January 13th - 18th, 2014
Photograph the “Winter Wonderland” of Yellowstone National Park in the comforts of a private luxury snow coach with wildlife photographer Daniel J. Cox.
Along the snowy trails, we’ll stop to photograph the beautiful landscapes and mountain vistas surrounded by steamy geysers, along with a variety of wildlife, including the majestic elk, mammoth bison, coyotes, swans and bald eagles. 2010 was a great year for wolf viewing and we hope to have similar opportunities again in 2014. These creatures – big and small – find warmth near many of the thermal areas, and the effects create unique and stunning imagery.
2014 Winter in Yellowstone Photography Tour III Travel Plans
Monday, January 13
You’ll start this wildlife photography adventure with a flight to Bozeman, Montana, where you’ll be met at the airport and transferred by shuttle to the town of West Yellowstone – a scenic and beautiful three hour drive through the Gallatin Canyon. Note: Please arrive in Bozeman before noon on this day or arrive one day earlier – we can make hotel arrangements in Bozeman for you if needed. Be on the lookout for bighorn sheep, wolves and moose that are often seen along this drive. After we check into our hotel, a wine and cheese gathering will follow. Daniel will show some of his work and go over tips and suggestions for shooting in Yellowstone. A group “welcome” dinner to follow…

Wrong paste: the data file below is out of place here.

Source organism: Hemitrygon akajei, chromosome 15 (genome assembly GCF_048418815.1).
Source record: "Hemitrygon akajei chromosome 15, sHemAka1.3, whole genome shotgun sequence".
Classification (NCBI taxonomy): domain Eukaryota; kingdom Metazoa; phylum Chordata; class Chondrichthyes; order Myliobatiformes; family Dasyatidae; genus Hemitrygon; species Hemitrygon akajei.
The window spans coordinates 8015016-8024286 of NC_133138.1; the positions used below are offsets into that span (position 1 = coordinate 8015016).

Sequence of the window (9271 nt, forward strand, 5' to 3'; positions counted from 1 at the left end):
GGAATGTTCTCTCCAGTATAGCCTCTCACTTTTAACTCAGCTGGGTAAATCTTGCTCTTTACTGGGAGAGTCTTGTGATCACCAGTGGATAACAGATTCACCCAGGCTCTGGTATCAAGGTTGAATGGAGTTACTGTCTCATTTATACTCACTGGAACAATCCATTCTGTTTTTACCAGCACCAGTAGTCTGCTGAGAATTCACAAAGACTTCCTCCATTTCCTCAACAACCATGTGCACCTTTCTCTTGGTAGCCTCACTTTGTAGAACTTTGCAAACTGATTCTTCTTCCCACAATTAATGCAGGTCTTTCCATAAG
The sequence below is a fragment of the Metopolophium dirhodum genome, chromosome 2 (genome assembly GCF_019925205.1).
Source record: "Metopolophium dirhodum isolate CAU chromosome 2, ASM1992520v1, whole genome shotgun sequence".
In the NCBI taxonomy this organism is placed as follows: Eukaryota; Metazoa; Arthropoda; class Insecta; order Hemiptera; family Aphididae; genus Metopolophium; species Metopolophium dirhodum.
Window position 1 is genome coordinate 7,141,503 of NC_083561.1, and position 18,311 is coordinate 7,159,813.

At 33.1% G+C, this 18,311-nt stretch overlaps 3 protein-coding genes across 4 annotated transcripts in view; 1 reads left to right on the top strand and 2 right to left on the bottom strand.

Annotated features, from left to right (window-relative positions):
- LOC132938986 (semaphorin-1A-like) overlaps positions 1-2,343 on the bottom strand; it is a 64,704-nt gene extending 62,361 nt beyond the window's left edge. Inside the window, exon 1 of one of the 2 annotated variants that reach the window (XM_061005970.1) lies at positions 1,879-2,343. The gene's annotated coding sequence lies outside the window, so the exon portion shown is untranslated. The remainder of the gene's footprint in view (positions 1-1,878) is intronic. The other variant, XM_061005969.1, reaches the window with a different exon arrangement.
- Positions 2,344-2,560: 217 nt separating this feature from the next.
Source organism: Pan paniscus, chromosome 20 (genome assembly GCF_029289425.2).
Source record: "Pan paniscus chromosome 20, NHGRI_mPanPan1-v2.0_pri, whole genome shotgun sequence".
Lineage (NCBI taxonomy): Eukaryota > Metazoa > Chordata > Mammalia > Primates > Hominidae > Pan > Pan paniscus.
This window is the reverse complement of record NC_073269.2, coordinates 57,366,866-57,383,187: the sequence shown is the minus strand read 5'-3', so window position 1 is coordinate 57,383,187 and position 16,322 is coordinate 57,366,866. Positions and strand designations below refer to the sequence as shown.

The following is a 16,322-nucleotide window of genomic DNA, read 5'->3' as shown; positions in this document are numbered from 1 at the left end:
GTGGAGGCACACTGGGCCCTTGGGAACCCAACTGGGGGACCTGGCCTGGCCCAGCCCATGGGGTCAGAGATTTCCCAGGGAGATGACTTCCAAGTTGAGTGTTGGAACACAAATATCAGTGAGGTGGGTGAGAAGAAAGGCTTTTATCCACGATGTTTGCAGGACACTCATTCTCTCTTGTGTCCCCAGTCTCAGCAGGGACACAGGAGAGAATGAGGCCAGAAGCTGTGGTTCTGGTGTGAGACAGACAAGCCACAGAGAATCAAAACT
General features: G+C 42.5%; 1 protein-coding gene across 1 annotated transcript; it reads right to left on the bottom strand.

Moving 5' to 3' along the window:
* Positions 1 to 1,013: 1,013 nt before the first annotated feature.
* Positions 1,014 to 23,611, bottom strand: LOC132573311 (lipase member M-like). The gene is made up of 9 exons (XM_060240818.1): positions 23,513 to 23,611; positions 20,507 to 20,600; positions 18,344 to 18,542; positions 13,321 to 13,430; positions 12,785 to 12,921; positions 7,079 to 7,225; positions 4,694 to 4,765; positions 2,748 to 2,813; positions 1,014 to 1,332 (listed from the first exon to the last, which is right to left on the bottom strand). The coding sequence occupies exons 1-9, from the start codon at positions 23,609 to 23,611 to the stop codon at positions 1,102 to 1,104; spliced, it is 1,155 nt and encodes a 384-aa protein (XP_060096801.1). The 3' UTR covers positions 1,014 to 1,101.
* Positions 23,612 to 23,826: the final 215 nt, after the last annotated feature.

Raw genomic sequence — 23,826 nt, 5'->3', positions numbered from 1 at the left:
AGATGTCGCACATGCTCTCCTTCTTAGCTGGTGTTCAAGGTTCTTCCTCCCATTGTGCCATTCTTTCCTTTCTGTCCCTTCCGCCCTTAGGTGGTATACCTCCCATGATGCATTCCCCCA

Tuesday, January 14 – Friday, January 17
We’ll spend full days in Yellowstone National Park traveling in guided, luxury, privately chartered snow coaches. Each day we’ll travel to different locations in the park including Fire Hole, Fountain Flats, Norris Geyser, Old Faithful, Midway and Lower Geyser basins, Biscuit Basin and Obsidian Cliffs. We’ll depart daily at 7:30am and stay out until 6:00-6:30pm for optimum light. Every guest will have two seats on the snow coach for camera gear and comfort during traveling. All photography will be done outside the snow coach from the road or on designated walking trails.
Custom box lunches, snacks and hot beverages are included daily while touring.
Evenings are free to explore the town of West Yellowstone, visit the Yellowstone IMAX theater or take advantage of time to review your portfolio with Dan. We prefer to give you the option to enjoy time to explore the town on your own, organize photos from your daily shoots or simply rest. The days are long in the field with a lot of fresh air… it is good to have some personal downtime and enjoy your trip – this is your vacation!
- Daniel will have one evening class (optional) to discuss image workflow and a Q & A session.